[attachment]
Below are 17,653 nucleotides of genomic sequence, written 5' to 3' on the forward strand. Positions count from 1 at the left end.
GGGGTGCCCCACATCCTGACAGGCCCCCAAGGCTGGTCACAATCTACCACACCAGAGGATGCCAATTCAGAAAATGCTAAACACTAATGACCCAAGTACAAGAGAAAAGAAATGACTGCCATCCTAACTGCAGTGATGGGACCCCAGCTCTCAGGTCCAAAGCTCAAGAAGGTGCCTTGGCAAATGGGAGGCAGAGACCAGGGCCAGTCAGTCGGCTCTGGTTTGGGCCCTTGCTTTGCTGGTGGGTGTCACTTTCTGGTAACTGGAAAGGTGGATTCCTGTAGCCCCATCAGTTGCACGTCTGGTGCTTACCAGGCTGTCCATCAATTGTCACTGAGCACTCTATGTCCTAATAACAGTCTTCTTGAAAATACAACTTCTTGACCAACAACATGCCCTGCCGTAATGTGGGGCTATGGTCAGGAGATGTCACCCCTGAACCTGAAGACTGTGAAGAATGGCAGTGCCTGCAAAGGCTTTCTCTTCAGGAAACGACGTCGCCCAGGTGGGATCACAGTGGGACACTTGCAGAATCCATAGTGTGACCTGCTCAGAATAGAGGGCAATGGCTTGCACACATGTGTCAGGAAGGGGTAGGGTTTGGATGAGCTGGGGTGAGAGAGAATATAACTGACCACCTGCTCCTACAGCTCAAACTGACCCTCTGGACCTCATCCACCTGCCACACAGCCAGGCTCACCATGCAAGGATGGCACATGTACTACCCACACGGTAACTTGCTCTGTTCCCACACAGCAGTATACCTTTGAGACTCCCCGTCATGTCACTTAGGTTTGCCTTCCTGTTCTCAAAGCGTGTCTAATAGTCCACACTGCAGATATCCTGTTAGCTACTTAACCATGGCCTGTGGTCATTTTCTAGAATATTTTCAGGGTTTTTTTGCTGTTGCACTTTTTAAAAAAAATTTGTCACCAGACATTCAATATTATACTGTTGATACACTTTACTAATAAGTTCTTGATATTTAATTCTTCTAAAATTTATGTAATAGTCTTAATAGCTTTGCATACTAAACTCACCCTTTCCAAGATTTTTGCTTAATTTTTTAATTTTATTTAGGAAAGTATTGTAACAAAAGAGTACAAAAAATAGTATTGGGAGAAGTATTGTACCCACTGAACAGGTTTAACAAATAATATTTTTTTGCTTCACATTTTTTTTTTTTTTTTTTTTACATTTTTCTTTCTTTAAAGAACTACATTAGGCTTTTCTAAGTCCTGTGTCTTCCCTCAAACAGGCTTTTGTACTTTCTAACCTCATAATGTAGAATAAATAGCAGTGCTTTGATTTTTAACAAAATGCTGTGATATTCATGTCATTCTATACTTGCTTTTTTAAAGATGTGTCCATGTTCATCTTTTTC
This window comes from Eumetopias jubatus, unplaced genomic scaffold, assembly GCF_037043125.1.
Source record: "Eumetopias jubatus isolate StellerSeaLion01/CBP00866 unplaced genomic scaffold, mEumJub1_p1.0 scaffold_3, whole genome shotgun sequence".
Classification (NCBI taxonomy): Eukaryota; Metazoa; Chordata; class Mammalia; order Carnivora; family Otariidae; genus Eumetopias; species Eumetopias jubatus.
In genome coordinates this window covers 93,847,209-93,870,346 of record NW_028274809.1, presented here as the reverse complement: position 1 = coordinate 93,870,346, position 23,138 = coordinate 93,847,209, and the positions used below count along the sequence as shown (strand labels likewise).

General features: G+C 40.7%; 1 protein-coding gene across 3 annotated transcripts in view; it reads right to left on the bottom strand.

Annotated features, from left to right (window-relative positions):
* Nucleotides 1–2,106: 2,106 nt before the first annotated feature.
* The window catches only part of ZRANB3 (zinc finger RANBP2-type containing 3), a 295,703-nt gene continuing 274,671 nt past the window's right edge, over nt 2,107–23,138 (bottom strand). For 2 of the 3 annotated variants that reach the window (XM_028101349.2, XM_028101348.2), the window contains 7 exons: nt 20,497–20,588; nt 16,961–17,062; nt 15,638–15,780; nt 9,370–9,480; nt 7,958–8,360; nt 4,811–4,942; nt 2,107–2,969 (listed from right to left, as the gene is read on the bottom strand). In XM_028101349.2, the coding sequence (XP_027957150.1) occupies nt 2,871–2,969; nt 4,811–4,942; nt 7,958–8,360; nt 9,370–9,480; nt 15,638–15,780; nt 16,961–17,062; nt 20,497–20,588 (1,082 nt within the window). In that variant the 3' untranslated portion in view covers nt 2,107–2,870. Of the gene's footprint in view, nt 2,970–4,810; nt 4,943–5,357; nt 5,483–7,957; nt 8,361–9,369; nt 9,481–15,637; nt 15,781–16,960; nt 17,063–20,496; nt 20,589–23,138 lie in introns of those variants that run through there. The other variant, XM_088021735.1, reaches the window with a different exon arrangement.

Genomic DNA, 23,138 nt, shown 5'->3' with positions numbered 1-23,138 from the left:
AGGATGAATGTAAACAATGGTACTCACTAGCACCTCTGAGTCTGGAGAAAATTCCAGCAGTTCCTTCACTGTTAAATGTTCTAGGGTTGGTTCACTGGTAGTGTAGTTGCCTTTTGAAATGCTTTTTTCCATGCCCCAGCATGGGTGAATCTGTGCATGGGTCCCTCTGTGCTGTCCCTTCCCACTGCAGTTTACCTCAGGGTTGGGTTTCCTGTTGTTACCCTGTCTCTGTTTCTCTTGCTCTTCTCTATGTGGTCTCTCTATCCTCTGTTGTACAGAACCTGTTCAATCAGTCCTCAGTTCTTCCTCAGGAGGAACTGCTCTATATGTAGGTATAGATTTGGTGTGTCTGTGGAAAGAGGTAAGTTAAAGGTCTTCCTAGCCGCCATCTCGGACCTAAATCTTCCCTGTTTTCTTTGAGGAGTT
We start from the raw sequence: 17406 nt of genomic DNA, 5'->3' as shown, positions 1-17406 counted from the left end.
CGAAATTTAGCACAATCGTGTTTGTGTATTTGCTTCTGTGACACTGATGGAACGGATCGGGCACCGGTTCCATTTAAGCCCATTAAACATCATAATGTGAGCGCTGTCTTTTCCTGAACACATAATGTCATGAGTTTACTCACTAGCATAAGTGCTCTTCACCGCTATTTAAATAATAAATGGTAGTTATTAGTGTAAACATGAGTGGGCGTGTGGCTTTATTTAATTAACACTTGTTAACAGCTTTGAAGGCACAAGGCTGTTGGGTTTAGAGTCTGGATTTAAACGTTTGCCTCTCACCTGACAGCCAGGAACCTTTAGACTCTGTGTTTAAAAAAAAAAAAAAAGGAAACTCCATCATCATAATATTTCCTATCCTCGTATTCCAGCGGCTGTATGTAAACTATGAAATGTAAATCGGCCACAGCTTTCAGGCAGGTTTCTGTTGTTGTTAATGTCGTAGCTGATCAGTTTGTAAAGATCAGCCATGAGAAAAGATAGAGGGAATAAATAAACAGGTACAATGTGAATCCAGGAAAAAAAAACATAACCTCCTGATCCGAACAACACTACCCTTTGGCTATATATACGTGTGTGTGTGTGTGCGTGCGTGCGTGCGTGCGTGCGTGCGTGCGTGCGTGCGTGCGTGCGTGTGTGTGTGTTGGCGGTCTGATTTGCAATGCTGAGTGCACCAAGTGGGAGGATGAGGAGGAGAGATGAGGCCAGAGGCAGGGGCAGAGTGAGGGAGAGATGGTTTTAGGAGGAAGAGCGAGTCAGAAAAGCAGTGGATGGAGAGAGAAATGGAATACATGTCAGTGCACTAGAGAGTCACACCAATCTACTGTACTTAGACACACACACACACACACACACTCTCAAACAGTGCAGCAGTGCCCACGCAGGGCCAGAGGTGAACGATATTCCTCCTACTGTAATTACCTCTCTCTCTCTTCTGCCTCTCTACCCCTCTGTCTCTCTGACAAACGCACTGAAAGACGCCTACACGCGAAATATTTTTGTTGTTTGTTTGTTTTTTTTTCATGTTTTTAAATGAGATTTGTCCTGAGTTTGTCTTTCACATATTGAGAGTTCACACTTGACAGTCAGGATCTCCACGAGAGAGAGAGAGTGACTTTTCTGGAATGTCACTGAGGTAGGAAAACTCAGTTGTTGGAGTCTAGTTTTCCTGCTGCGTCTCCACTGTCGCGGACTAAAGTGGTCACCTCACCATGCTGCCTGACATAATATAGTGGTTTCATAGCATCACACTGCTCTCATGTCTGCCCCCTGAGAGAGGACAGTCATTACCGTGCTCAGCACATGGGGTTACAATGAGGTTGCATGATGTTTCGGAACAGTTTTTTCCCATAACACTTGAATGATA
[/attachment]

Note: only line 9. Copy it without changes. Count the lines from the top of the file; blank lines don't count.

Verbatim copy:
* Nucleotides 1–2,106: 2,106 nt before the first annotated feature.